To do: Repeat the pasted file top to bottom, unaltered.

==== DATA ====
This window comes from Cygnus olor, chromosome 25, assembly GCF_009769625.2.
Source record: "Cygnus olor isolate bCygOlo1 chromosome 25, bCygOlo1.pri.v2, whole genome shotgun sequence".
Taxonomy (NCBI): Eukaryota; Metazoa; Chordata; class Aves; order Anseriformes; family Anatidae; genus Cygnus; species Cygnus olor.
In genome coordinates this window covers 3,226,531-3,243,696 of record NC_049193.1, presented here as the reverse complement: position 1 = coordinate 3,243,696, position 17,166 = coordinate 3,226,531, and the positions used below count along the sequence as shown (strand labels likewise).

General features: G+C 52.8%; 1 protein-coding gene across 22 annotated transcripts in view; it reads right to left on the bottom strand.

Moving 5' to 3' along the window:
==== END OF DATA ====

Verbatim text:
This window comes from Cygnus olor, chromosome 25, assembly GCF_009769625.2.
Source record: "Cygnus olor isolate bCygOlo1 chromosome 25, bCygOlo1.pri.v2, whole genome shotgun sequence".
Taxonomy (NCBI): Eukaryota; Metazoa; Chordata; class Aves; order Anseriformes; family Anatidae; genus Cygnus; species Cygnus olor.
In genome coordinates this window covers 3,226,531-3,243,696 of record NC_049193.1, presented here as the reverse complement: position 1 = coordinate 3,243,696, position 17,166 = coordinate 3,226,531, and the positions used below count along the sequence as shown (strand labels likewise).

General features: G+C 52.8%; 1 protein-coding gene across 22 annotated transcripts in view; it reads right to left on the bottom strand.

Moving 5' to 3' along the window: